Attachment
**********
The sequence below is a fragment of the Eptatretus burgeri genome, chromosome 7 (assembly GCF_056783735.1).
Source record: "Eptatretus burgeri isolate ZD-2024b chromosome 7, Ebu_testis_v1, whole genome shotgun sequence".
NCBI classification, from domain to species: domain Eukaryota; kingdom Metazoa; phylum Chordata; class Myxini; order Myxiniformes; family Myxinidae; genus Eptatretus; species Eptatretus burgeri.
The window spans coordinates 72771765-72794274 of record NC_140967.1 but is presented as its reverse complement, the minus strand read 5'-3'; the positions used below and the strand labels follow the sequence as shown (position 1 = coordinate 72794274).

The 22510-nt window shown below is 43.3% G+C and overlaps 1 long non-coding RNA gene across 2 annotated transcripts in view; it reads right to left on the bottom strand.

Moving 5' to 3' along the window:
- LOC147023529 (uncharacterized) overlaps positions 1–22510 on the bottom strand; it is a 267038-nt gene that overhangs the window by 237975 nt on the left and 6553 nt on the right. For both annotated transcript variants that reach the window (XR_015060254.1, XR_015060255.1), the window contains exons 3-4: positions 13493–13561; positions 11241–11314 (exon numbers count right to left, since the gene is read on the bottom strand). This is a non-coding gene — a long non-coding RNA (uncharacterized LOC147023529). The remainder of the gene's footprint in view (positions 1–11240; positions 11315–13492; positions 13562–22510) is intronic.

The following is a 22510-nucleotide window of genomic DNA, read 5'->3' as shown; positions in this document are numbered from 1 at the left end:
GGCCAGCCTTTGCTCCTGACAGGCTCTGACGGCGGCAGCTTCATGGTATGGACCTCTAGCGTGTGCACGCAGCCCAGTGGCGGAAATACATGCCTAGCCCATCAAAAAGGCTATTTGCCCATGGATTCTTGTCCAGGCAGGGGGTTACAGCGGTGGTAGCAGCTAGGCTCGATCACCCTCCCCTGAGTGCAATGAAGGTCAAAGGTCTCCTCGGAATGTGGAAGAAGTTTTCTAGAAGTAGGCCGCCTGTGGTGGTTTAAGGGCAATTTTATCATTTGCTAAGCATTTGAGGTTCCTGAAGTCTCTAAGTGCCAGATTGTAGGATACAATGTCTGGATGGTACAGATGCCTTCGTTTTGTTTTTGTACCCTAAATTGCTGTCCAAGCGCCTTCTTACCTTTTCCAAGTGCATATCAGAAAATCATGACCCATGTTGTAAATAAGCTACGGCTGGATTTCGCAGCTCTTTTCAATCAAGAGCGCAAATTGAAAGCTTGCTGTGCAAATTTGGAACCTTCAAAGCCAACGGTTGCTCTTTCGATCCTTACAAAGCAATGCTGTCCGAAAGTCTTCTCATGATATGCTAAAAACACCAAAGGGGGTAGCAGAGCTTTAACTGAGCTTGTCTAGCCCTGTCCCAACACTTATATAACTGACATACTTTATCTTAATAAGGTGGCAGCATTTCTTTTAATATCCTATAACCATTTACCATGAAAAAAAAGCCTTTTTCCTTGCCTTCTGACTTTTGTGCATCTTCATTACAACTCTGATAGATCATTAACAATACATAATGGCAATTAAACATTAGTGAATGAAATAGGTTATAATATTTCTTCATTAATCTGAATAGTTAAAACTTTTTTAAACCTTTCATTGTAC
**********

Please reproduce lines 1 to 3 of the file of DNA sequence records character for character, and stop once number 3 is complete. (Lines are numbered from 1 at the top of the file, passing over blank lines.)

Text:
The sequence below is a fragment of the Eptatretus burgeri genome, chromosome 7 (assembly GCF_056783735.1).
Source record: "Eptatretus burgeri isolate ZD-2024b chromosome 7, Ebu_testis_v1, whole genome shotgun sequence".
NCBI classification, from domain to species: domain Eukaryota; kingdom Metazoa; phylum Chordata; class Myxini; order Myxiniformes; family Myxinidae; genus Eptatretus; species Eptatretus burgeri.